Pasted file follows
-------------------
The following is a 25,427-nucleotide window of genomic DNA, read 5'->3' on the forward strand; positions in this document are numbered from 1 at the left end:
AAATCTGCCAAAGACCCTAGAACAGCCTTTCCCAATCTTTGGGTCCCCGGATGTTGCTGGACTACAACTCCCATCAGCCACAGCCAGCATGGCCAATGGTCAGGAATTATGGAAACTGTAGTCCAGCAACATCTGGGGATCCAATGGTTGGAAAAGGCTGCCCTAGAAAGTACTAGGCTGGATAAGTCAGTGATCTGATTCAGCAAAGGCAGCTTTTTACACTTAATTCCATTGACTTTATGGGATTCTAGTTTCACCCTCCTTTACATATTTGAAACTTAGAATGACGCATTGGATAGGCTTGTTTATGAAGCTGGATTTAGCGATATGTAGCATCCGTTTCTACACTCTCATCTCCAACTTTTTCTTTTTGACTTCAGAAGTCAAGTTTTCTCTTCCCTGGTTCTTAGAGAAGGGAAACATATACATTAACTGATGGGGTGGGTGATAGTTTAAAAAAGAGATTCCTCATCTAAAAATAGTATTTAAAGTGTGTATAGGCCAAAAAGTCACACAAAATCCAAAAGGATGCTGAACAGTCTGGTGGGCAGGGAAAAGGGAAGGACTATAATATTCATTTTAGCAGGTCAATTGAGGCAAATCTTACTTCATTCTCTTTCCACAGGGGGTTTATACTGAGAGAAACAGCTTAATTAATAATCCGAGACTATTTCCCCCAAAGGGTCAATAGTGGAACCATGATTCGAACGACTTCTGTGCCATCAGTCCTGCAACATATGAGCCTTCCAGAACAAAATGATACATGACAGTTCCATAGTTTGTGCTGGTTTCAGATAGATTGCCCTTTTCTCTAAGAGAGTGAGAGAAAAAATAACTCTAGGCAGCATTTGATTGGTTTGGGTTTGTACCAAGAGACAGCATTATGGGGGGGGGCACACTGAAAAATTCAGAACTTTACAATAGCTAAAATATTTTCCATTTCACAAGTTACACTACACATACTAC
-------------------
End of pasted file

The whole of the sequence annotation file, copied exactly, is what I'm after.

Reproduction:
The following is a 25,427-nucleotide window of genomic DNA, read 5'->3' on the forward strand; positions in this document are numbered from 1 at the left end:
AAATCTGCCAAAGACCCTAGAACAGCCTTTCCCAATCTTTGGGTCCCCGGATGTTGCTGGACTACAACTCCCATCAGCCACAGCCAGCATGGCCAATGGTCAGGAATTATGGAAACTGTAGTCCAGCAACATCTGGGGATCCAATGGTTGGAAAAGGCTGCCCTAGAAAGTACTAGGCTGGATAAGTCAGTGATCTGATTCAGCAAAGGCAGCTTTTTACACTTAATTCCATTGACTTTATGGGATTCTAGTTTCACCCTCCTTTACATATTTGAAACTTAGAATGACGCATTGGATAGGCTTGTTTATGAAGCTGGATTTAGCGATATGTAGCATCCGTTTCTACACTCTCATCTCCAACTTTTTCTTTTTGACTTCAGAAGTCAAGTTTTCTCTTCCCTGGTTCTTAGAGAAGGGAAACATATACATTAACTGATGGGGTGGGTGATAGTTTAAAAAAGAGATTCCTCATCTAAAAATAGTATTTAAAGTGTGTATAGGCCAAAAAGTCACACAAAATCCAAAAGGATGCTGAACAGTCTGGTGGGCAGGGAAAAGGGAAGGACTATAATATTCATTTTAGCAGGTCAATTGAGGCAAATCTTACTTCATTCTCTTTCCACAGGGGGTTTATACTGAGAGAAACAGCTTAATTAATAATCCGAGACTATTTCCCCCAAAGGGTCAATAGTGGAACCATGATTCGAACGACTTCTGTGCCATCAGTCCTGCAACATATGAGCCTTCCAGAACAAAATGATACATGACAGTTCCATAGTTTGTGCTGGTTTCAGATAGATTGCCCTTTTCTCTAAGAGAGTGAGAGAAAAAATAACTCTAGGCAGCATTTGATTGGTTTGGGTTTGTACCAAGAGACAGCATTATGGGGGGGGGCACACTGAAAAATTCAGAACTTTACAATAGCTAAAATATTTTCCATTTCACAAGTTACACTACACATACTAC